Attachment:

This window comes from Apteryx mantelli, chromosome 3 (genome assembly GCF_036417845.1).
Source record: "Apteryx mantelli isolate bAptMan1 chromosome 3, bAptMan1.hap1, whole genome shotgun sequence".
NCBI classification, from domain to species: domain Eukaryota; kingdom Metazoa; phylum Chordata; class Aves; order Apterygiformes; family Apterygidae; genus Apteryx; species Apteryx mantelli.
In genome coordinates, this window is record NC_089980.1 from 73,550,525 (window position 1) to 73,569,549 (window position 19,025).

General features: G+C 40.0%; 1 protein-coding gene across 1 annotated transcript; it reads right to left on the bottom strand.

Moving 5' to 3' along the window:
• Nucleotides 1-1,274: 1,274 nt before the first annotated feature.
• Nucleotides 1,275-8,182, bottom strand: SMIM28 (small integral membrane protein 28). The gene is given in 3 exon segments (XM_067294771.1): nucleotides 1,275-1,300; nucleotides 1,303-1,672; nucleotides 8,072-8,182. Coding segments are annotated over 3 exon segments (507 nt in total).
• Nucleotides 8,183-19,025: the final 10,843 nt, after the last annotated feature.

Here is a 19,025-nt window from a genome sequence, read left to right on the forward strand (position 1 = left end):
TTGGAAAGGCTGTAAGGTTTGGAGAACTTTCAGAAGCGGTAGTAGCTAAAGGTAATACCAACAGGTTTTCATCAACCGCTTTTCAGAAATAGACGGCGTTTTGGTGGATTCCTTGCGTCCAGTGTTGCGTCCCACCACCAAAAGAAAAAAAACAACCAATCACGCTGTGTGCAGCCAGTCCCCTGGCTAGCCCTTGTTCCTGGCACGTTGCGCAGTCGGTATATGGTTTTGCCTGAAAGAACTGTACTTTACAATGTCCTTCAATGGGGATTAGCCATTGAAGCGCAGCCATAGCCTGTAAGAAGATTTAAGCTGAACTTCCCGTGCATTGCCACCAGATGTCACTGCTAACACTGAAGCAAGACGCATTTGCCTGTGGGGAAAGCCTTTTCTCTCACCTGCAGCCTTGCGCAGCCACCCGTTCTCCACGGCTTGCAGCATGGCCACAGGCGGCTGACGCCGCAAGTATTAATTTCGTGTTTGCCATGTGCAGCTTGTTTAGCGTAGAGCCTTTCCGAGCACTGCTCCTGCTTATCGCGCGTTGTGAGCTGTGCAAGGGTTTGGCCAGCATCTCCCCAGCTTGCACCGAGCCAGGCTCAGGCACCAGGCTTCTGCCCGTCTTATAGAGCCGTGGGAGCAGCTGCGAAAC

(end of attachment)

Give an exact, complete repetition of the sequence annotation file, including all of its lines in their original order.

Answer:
This window comes from Apteryx mantelli, chromosome 3 (genome assembly GCF_036417845.1).
Source record: "Apteryx mantelli isolate bAptMan1 chromosome 3, bAptMan1.hap1, whole genome shotgun sequence".
NCBI classification, from domain to species: domain Eukaryota; kingdom Metazoa; phylum Chordata; class Aves; order Apterygiformes; family Apterygidae; genus Apteryx; species Apteryx mantelli.
In genome coordinates, this window is record NC_089980.1 from 73,550,525 (window position 1) to 73,569,549 (window position 19,025).

General features: G+C 40.0%; 1 protein-coding gene across 1 annotated transcript; it reads right to left on the bottom strand.

Moving 5' to 3' along the window:
• Nucleotides 1-1,274: 1,274 nt before the first annotated feature.
• Nucleotides 1,275-8,182, bottom strand: SMIM28 (small integral membrane protein 28). The gene is given in 3 exon segments (XM_067294771.1): nucleotides 1,275-1,300; nucleotides 1,303-1,672; nucleotides 8,072-8,182. Coding segments are annotated over 3 exon segments (507 nt in total).
• Nucleotides 8,183-19,025: the final 10,843 nt, after the last annotated feature.

Here is a 19,025-nt window from a genome sequence, read left to right on the forward strand (position 1 = left end):
TTGGAAAGGCTGTAAGGTTTGGAGAACTTTCAGAAGCGGTAGTAGCTAAAGGTAATACCAACAGGTTTTCATCAACCGCTTTTCAGAAATAGACGGCGTTTTGGTGGATTCCTTGCGTCCAGTGTTGCGTCCCACCACCAAAAGAAAAAAAACAACCAATCACGCTGTGTGCAGCCAGTCCCCTGGCTAGCCCTTGTTCCTGGCACGTTGCGCAGTCGGTATATGGTTTTGCCTGAAAGAACTGTACTTTACAATGTCCTTCAATGGGGATTAGCCATTGAAGCGCAGCCATAGCCTGTAAGAAGATTTAAGCTGAACTTCCCGTGCATTGCCACCAGATGTCACTGCTAACACTGAAGCAAGACGCATTTGCCTGTGGGGAAAGCCTTTTCTCTCACCTGCAGCCTTGCGCAGCCACCCGTTCTCCACGGCTTGCAGCATGGCCACAGGCGGCTGACGCCGCAAGTATTAATTTCGTGTTTGCCATGTGCAGCTTGTTTAGCGTAGAGCCTTTCCGAGCACTGCTCCTGCTTATCGCGCGTTGTGAGCTGTGCAAGGGTTTGGCCAGCATCTCCCCAGCTTGCACCGAGCCAGGCTCAGGCACCAGGCTTCTGCCCGTCTTATAGAGCCGTGGGAGCAGCTGCGAAAC